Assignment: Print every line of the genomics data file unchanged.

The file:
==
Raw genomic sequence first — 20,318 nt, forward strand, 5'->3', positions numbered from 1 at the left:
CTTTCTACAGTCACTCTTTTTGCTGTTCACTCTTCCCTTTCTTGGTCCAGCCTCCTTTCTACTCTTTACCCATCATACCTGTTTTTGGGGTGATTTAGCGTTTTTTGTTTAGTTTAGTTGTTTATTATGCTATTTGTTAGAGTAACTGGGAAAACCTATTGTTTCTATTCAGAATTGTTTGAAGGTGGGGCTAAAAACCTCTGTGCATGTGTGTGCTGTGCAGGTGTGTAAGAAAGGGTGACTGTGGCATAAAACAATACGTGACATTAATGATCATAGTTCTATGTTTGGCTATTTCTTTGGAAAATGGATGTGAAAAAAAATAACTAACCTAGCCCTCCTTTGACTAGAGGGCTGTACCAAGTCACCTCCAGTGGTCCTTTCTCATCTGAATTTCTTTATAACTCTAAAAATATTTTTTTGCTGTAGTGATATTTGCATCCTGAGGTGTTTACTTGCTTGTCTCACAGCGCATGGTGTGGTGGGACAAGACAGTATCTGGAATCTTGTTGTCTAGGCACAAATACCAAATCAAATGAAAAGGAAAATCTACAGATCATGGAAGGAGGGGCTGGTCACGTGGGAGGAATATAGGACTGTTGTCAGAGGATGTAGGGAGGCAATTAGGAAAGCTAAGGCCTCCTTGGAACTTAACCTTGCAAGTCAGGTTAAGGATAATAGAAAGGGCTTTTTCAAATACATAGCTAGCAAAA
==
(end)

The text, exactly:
Raw genomic sequence first — 20,318 nt, forward strand, 5'->3', positions numbered from 1 at the left:
CTTTCTACAGTCACTCTTTTTGCTGTTCACTCTTCCCTTTCTTGGTCCAGCCTCCTTTCTACTCTTTACCCATCATACCTGTTTTTGGGGTGATTTAGCGTTTTTTGTTTAGTTTAGTTGTTTATTATGCTATTTGTTAGAGTAACTGGGAAAACCTATTGTTTCTATTCAGAATTGTTTGAAGGTGGGGCTAAAAACCTCTGTGCATGTGTGTGCTGTGCAGGTGTGTAAGAAAGGGTGACTGTGGCATAAAACAATACGTGACATTAATGATCATAGTTCTATGTTTGGCTATTTCTTTGGAAAATGGATGTGAAAAAAAATAACTAACCTAGCCCTCCTTTGACTAGAGGGCTGTACCAAGTCACCTCCAGTGGTCCTTTCTCATCTGAATTTCTTTATAACTCTAAAAATATTTTTTTGCTGTAGTGATATTTGCATCCTGAGGTGTTTACTTGCTTGTCTCACAGCGCATGGTGTGGTGGGACAAGACAGTATCTGGAATCTTGTTGTCTAGGCACAAATACCAAATCAAATGAAAAGGAAAATCTACAGATCATGGAAGGAGGGGCTGGTCACGTGGGAGGAATATAGGACTGTTGTCAGAGGATGTAGGGAGGCAATTAGGAAAGCTAAGGCCTCCTTGGAACTTAACCTTGCAAGTCAGGTTAAGGATAATAGAAAGGGCTTTTTCAAATACATAGCTAGCAAAA